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Effects of diet and host access on fecundity and lifespan in two fruit fly species with different life-history patterns


Correspondence: James F. Harwood, Department of Entomology, University of California, One Shields Avenue, Davis, California 95616, U.S.A. Tel.: +1 661 301 4180; e-mail:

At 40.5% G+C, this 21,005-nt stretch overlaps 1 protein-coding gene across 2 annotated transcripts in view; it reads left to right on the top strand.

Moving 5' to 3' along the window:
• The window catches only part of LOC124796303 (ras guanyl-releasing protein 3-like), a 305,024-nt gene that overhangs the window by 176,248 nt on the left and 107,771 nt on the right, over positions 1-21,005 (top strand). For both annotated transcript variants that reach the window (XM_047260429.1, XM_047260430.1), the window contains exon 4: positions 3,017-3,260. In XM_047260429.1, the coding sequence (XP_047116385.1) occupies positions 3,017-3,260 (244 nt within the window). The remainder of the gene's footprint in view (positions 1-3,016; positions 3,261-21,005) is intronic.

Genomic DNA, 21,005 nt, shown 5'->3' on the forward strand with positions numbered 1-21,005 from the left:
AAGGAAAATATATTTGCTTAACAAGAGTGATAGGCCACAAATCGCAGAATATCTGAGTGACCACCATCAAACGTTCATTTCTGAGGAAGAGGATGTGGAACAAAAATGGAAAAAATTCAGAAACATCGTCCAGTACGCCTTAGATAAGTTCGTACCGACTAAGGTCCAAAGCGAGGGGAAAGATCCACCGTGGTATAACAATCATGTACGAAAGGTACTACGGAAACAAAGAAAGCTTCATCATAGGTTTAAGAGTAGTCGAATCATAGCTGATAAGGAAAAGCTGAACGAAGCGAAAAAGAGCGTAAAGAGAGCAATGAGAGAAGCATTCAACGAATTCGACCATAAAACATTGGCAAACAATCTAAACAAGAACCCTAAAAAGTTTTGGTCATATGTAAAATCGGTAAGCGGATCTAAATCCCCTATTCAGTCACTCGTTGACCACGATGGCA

The reproductive ability of female tephritids can be limited and prevented by denying access to host plants and restricting the dietary precursors of vitellogenesis. The mechanisms underlying the delayed egg production in each case are initiated by different physiological processes that are anticipated to have dissimilar effects on lifespan and reproductive ability later in life. The egg-laying abilities of laboratory-reared females of the Mediterranean fruit fly (Ceratitis capitata Wiedmann) and melon fly (Bactrocera cucurbitae Coquillett) from Hawaii are delayed or suppressed by limiting access to host fruits and dietary protein. In each case, this is expected to prevent the loss of lifespan associated with reproduction until protein or hosts are introduced. Two trends are observed in each species: first, access to protein at eclosion leads to a greater probability of survival and a higher reproductive ability than if it is delayed and, second, delayed host access reduces lifetime reproductive ability without improving life expectancy. When host access and protein availability are delayed, the rate of reproductive senescence is reduced in the medfly, whereas the rate of reproductive senescence is generally increased in the melon fly. Overall, delaying reproduction lowers the fitness of females by constraining their fecundity for the remainder of the lifespan without extending the lifespan. © 2013 The Royal Entomological Society